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Quadratus Plantae Muscle Anatomy: Origin, Insertion, Action, Innervation

(Last Updated On: August 10, 2018)
Quadratus Plantae Muscle Origin, Insertion, Action, Innervation

Muscle Anatomy of the Quadratus Plantae

Origin: Lateral head: attaches to the lateral side of the calcaneus and to the long plantar ligament
Medial Head: attaches to the medial surface of the calcaneus
Insertion: Attaches into the dorsal and plantar surface of the tendons of the flexor digitorum longus.
Action: Assists with flexion of the four small toes
Innervation: Lateral plantar nerve (S1, S2, S3)
Vascular Supply: Branches of the posterior tibial  artery

Muscle Anatomy: Quadratus Plantae Actions

Primary Action of the quadratus plantae:

1. The quadratus plantae does not have a primary action

Secondary Action of the quadratus plantae:

2. Assists flexion of the 2nd – 4th toes

  Agonists: Flexor Digitorum Longus

  Antagonists: 

  • Extensor Digitorum Longus
  • Extensor Digitorum Brevis

For Pain and Symtom Information See:  Quadratus Plantae Muscle: Heel Pain

McMinn’s Color Atlas of Foot and Ankle Anatomy is a very good foot anatomy for students who need more than the very basics. The book filled with images including x-rays, images of the anatomy with cadavers, and live human models. I recommend this book not only to students but to medical professionals for the clear anatomical photos that are useful with patients. I also highly recommend this book for to massage therapists, personal and athletic trainers as it helps you develop the mind’s eye view of the soft tissues and bones that you will be treating. Also available in a Kindle Edition.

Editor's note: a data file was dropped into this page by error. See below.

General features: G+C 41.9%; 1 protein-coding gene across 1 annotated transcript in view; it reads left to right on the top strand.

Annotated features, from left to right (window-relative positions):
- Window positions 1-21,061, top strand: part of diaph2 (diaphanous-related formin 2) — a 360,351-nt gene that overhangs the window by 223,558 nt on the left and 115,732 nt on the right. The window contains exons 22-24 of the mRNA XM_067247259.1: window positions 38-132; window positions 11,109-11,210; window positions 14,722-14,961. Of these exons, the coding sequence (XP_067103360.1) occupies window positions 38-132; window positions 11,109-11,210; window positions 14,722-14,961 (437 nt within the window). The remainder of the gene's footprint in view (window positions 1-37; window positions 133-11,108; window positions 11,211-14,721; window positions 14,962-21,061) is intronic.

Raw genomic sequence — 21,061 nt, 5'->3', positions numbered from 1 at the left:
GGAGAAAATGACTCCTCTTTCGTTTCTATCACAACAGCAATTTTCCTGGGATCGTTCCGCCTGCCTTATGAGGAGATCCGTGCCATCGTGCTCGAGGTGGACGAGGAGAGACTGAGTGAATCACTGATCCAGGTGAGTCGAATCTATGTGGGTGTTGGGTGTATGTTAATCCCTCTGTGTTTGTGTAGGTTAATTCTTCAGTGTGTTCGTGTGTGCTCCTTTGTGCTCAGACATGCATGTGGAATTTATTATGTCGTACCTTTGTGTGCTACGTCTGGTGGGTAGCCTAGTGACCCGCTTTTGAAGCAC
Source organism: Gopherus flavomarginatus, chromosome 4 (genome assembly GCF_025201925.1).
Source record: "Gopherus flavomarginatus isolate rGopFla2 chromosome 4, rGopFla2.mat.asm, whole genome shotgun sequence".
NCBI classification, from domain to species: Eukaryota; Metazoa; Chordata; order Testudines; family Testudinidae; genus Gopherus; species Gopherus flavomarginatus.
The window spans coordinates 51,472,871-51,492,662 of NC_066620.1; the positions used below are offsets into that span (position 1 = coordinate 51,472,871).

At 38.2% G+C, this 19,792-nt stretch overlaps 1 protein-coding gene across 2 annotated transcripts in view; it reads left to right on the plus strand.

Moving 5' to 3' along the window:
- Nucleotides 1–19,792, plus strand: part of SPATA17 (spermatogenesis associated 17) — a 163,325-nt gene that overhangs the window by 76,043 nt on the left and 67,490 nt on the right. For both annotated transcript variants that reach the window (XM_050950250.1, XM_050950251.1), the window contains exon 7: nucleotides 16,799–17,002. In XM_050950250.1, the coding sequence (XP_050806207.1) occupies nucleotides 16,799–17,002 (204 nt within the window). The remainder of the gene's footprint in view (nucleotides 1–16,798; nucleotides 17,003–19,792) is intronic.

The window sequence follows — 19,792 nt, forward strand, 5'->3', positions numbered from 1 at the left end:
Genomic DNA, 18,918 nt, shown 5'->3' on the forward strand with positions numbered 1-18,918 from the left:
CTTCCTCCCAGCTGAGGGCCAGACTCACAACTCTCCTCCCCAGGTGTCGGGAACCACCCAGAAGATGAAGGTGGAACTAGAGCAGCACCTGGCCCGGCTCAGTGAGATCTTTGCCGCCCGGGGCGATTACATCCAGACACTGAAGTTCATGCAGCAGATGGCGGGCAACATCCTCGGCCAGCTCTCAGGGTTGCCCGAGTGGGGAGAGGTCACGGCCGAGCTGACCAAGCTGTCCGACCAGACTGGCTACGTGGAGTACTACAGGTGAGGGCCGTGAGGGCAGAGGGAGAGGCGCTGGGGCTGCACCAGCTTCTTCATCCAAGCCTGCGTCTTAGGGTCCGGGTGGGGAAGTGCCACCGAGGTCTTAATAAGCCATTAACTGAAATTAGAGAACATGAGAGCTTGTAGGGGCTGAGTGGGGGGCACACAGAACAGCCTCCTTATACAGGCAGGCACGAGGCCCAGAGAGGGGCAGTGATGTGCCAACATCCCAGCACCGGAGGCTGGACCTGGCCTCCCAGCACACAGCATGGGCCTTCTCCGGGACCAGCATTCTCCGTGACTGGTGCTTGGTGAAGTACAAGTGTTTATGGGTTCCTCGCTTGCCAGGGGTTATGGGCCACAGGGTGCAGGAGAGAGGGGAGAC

The Trail Guide To The Body is another excellent book to help you learn the musculature of the human body. Though the book is geared toward massage therapists and physical therapist assistants, the book with its illustrations and text helps anyone gain a thorough understanding of the human musculoskeletal system and movement. I highly recommend this book for anyone studying anatomy and believe that MTs, PTAs, and teachers of body movements should have this book in their possession. I also highly recommend this book for the lay person who wants to gain understanding of the muscle, skeletal system and how our bodies move. This book will not disappoint!

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